A few months back The New York Times did a special section for one of its Sunday editions on the subject of JOY! Yes, full-throated, zany, frothy, essays by fourteen writers on how they are welcoming the gift of joy into their lives at this time. The editors seemed honestly intent on spreading what we recognize as a fruit of the Holy Spirit, a splendid by-product of our faith, confirmed, as the oil of the sacrament spread across our adolescent foreheads.
One writer gathered the “hairy butts of green onions” she had used in cooking a dinner and after putting them in a jar with a little water was surprised to see them reaching for sunlight the next morning. It has become a joy for her to reflect on maximizing every resource. And as each generation of new scallions take root on her windowsill, she says, “Each day they rebound a little more, oblivious to anything else but growth.” Another writer describes her new exercise of slow jogging as, “A great day for the race, the human race, at a contemplative pace.” Whether they are circling the block for exercise or saving a hurt baby pigeon, or trying lots and lots of recipes for fun, each writer expressed finding joy in the most unexpected ways, even in sorrow. As one of them concluded, “… when (sorrow) takes me in…I feel something breaking a little bit inside, and I think it is joy.”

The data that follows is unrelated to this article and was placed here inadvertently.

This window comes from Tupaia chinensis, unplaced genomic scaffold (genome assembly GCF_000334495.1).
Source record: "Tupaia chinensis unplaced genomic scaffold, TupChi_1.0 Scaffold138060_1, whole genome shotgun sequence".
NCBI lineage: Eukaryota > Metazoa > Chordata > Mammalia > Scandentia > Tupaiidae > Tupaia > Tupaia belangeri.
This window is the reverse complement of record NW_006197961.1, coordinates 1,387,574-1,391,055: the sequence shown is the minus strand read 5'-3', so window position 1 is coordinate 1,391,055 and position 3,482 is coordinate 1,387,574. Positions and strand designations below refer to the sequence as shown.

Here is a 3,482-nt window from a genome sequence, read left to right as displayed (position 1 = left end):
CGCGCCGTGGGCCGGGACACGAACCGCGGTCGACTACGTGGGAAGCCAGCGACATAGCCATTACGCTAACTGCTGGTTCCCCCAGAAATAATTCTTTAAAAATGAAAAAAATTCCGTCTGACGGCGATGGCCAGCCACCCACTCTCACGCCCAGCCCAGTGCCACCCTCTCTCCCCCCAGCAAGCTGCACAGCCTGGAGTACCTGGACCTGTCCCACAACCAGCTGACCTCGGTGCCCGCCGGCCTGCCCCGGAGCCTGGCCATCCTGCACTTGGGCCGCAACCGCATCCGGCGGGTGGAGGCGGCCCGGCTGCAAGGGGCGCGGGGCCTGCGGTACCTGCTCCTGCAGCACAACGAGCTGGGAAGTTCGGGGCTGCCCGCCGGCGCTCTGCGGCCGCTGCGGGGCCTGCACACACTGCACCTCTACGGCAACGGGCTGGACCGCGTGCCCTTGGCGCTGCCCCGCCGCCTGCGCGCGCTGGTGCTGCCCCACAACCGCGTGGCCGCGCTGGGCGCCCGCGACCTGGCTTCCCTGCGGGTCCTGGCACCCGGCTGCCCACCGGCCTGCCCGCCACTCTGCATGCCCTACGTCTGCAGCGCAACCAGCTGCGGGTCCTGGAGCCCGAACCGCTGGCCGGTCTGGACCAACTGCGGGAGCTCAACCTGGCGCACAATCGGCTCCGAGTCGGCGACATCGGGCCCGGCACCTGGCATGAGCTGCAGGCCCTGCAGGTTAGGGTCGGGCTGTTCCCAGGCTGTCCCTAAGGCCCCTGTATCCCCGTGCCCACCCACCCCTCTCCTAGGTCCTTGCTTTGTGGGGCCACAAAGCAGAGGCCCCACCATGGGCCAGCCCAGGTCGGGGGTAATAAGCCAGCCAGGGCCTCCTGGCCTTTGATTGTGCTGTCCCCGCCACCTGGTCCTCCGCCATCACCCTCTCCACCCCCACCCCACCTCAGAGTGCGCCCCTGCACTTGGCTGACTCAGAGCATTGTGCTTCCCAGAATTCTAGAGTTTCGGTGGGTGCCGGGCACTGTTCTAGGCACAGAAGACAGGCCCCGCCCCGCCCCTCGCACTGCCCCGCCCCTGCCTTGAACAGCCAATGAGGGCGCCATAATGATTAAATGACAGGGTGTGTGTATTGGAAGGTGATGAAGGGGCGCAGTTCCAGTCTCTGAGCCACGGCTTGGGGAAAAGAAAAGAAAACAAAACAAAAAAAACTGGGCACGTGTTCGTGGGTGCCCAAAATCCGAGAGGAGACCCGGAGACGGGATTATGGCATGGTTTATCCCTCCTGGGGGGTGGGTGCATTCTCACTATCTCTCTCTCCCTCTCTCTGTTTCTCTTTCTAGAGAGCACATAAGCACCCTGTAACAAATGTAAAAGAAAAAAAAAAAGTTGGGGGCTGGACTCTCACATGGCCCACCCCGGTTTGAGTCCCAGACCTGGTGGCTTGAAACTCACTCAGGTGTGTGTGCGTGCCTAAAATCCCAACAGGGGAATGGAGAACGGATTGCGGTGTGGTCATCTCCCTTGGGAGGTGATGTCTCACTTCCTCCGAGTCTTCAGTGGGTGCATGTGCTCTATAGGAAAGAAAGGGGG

Similarly, I believe joy is a moment when something is made complete within you. Nothing can crack this joy or lessen it. It surrounds a truth and springs it forward even in sorrow. Think of the time you witnessed a loved one appear who had been away for a long time. The sorrow is forgotten. The joy is indescribable and the family is made whole. Think of the joy a mother has when the newborn is placed in her arms. Indescribable. Joy comes from within and it is of the Spirit. Joy says you have found something, like all of the writers expressed in the The New York Times piece. You have found something you might never have even looked for, might never have noticed, might never have thought possible. Like green onions growing on your windowsill, like a wounded bird wobbling up your driveway, or the metric of age slowing your game, or the appearance of your child having made it home from Afghanistan.
Esau McCauley, professor of religion at Wheaton College, and his wife, decided to emphasize with their children the joy of being black. There was plenty of fearful news about racism they reasoned and so they wondered, “How do we balance the need to protect them from danger and let them be young and free?” They decided to teach their children to focus on black triumph over black suffering. They told them stories of Sojourner Truth, Martin Luther King, Jr, and other racially scorned heroes like Moses, the Israelites, Mary, the Mother of God. The oldest child picked a favorite saint, Athanasius, so named for his opposition to insurmountable foes because of his convictions. McCauley concluded, “We had given our children the gift that is often available to the young, the chance for uncomplicated joy.”
No matter how depressed or angry we may be with what this pandemic has done to each of us personally, if we stop and reflect on the gifts that matter, we will be led to some joy, no matter how brief.
Remember this: When you experience a moment of joy, you will reflect it to others and if possible, you will share it. That is why joy is a gift and a fruit of the Spirit. Look for joy in small things. This will lead to greater discoveries of joy which we so often take for granted.
I recommend we reflect on Jesus’ words to his disciples during his Last Discourse, only hours before his death. He said, “All this I tell you that my joy may be yours and your joy may be complete.” (John 15:11)